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Red Sox 7, Blue Jays 6: Sox survive bad bookends, secure series win

The Red Sox started ugly and ended ugly. But the middle innings were good enough to secure a 7-6 victory over the Jays.

Tom Szczerbowski

The Red Sox overcame an early deficit and survived a late rally to just barely beat the Blue Jays 7-6 Saturday afternoon in what can only be described as a messy game of baseball.

First and foremost, this was a game about two starting pitchers showing up with nothing. For Clay Buchholz, this resulted in immediate damage. It would be generous to say that Buchholz simply lacked control. His curveball was generally closer to pitchout territory than the strike zone, and while he was occasionally able to find the zone with a get-me-over fastball, he didn't come close to fooling the Blue Jays. Toronto would push across a run on a walk and two singles before Buchholz could record a single out, with a wild pitch and another base hit putting the Red Sox in an early 3-0 hole.

Still, Brandon Morrow had shown no signs that he was going to keep Boston off the board in the first. Of the 14 pitches he threw in the first, Morrow had three called strikes, nine called balls, and two put in play. The only thing that saved him from damage was a Mike Carp double play ball. History would repeat itself in the second, with Jonathan Herrera the one to bail out the wild Morrow after another pair of walks with a double play ball.

Finally, though, the Red Sox got the message in the third: just don't swing. At first that led to a Jackie Bradley Jr. strikeout, with Morrow getting some calls that were conspicuously not strikes in the first inning. But after a brief relapse from Dustin Pedroia, who flew out to left, the Red Sox finally let Morrow sink himself with ball after ball. First Shane Victorino walked on five pitches, then David Ortiz on six. Mike Carp did end up swinging at a couple questionable offerings, but eventually he, too, walked to first, loading the bases. Five pitches to Grady Sizemore later, and a run was in. John Gibbons had seen enough: Morrow wasn't about to throw strikes, so it was time for Chad Jenkins.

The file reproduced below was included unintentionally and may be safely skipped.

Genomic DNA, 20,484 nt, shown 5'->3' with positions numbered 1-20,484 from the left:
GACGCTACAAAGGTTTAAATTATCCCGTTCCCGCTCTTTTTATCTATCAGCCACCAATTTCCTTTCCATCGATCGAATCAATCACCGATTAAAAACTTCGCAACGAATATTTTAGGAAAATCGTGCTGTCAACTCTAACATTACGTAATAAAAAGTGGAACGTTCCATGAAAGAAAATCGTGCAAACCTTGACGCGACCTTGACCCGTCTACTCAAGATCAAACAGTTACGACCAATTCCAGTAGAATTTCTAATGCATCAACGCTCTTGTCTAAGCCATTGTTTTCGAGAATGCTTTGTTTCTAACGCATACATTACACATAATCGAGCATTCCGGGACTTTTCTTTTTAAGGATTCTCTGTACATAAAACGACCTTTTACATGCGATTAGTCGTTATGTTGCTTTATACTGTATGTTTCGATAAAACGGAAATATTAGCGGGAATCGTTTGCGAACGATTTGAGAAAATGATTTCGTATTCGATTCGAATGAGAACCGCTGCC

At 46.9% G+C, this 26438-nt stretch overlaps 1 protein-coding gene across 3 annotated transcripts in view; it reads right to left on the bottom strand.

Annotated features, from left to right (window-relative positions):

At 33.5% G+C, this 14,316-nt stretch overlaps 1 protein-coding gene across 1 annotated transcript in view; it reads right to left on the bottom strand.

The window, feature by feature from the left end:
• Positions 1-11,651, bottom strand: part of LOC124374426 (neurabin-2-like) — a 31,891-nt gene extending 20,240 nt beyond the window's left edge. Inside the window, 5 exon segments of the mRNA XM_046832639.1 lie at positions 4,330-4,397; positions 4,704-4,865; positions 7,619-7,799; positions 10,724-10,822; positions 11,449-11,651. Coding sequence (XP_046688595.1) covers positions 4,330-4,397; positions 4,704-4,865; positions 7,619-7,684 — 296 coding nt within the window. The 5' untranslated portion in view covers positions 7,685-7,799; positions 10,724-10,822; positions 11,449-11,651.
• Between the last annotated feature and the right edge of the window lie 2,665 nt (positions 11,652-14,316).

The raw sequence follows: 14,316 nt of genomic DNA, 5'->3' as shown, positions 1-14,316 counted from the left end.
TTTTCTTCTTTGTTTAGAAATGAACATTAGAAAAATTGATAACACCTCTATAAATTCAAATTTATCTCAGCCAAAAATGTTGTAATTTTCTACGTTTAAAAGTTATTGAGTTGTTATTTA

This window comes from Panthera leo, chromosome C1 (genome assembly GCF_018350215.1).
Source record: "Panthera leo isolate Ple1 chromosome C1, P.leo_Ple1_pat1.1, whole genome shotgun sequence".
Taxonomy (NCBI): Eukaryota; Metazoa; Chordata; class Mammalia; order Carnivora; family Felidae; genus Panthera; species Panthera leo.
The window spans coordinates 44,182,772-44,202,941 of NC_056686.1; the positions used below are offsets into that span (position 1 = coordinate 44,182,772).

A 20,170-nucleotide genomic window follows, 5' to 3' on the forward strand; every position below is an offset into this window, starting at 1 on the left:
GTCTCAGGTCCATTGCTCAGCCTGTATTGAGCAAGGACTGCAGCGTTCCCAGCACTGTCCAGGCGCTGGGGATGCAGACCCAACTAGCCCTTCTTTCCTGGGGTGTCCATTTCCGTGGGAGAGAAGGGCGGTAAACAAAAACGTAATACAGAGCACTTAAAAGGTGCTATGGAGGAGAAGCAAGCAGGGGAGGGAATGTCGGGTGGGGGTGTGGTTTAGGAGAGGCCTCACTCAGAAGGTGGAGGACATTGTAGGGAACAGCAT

With Morrow out of the game, however, the restriction on swinging was over. So when Jenkins' second pitch of his outing went right down main street at 90 MPH, A.J. Pierzynski was free to crush it, turning a two-run deficit into a two-run lead with one big grand slam. Will Middlebrooks made it back-to-back shots by sending a changeup out to left, leaving the Red Sox with a 6-3 lead when the inning finally came to an end.

Clay Buchholz did not exactly settle in from there, but he did manage to survive. We've often seen Buchholz lacking control of one or two pitches but managing to simplify the game and pitch more or less to contact, not so much fooling batters, but still making them beat him by hitting the zone. This was not one of those days. Even from the third inning on, Buchholz was mostly just bad. But even when he was missing the zone time and again, the Blue Jays did not get the message, staying a bit too aggressive to fully take advantage of his wildness. And when that paid off in the form of hard contact, the Red Sox' outfielders were up to the task of chasing down their long fly balls.

As a result, Buchholz would actually have a complete disaster turn into a seven-inning, three-run performance. Unfortunately, there is little reason to be encouraged with his actual pitching, but at least as far as this result is concerned, the Red Sox will not stare a gift horse in the mouth.

That's especially true given how tense the last couple innings of the game wound up courtesy of the bullpen. Junichi Tazawa, to this point in the season largely untouchable, just could not record outs, surrendering two runs on four hits in the eighth. Chris Capuano, likewise reliable, was pulled after recording a strikeout and offering up a walk to load the bases. John Farrell wasn't messing around, turning to Koji Uehara for four outs.

And four outs Koji got. It just...took a while. He stranded all three runners in the eighth, getting a pop-up from Melky Cabrera to end the inning, but Jose Bautista took him deep to start the ninth, and singles from Dioner Navarro and Brett Lawrie managed to put the winning run on base. But a long fly ball from Edwin Encarnacion was not long enough, finally putting the game safely in the win column.